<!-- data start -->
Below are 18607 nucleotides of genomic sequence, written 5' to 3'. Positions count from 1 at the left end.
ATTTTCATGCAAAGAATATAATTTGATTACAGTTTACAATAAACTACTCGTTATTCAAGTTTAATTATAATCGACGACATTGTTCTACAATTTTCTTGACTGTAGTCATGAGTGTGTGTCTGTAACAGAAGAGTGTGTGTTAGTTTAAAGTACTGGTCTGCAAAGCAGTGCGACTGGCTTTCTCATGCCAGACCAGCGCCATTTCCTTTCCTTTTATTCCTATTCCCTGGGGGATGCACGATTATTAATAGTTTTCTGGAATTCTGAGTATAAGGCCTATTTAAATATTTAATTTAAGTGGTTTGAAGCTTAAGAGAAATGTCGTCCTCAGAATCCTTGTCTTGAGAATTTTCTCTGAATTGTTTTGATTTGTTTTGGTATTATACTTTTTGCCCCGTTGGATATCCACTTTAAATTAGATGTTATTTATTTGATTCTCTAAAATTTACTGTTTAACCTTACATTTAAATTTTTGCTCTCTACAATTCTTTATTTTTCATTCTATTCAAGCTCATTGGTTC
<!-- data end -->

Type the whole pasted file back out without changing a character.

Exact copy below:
Below are 18607 nucleotides of genomic sequence, written 5' to 3'. Positions count from 1 at the left end.
ATTTTCATGCAAAGAATATAATTTGATTACAGTTTACAATAAACTACTCGTTATTCAAGTTTAATTATAATCGACGACATTGTTCTACAATTTTCTTGACTGTAGTCATGAGTGTGTGTCTGTAACAGAAGAGTGTGTGTTAGTTTAAAGTACTGGTCTGCAAAGCAGTGCGACTGGCTTTCTCATGCCAGACCAGCGCCATTTCCTTTCCTTTTATTCCTATTCCCTGGGGGATGCACGATTATTAATAGTTTTCTGGAATTCTGAGTATAAGGCCTATTTAAATATTTAATTTAAGTGGTTTGAAGCTTAAGAGAAATGTCGTCCTCAGAATCCTTGTCTTGAGAATTTTCTCTGAATTGTTTTGATTTGTTTTGGTATTATACTTTTTGCCCCGTTGGATATCCACTTTAAATTAGATGTTATTTATTTGATTCTCTAAAATTTACTGTTTAACCTTACATTTAAATTTTTGCTCTCTACAATTCTTTATTTTTCATTCTATTCAAGCTCATTGGTTC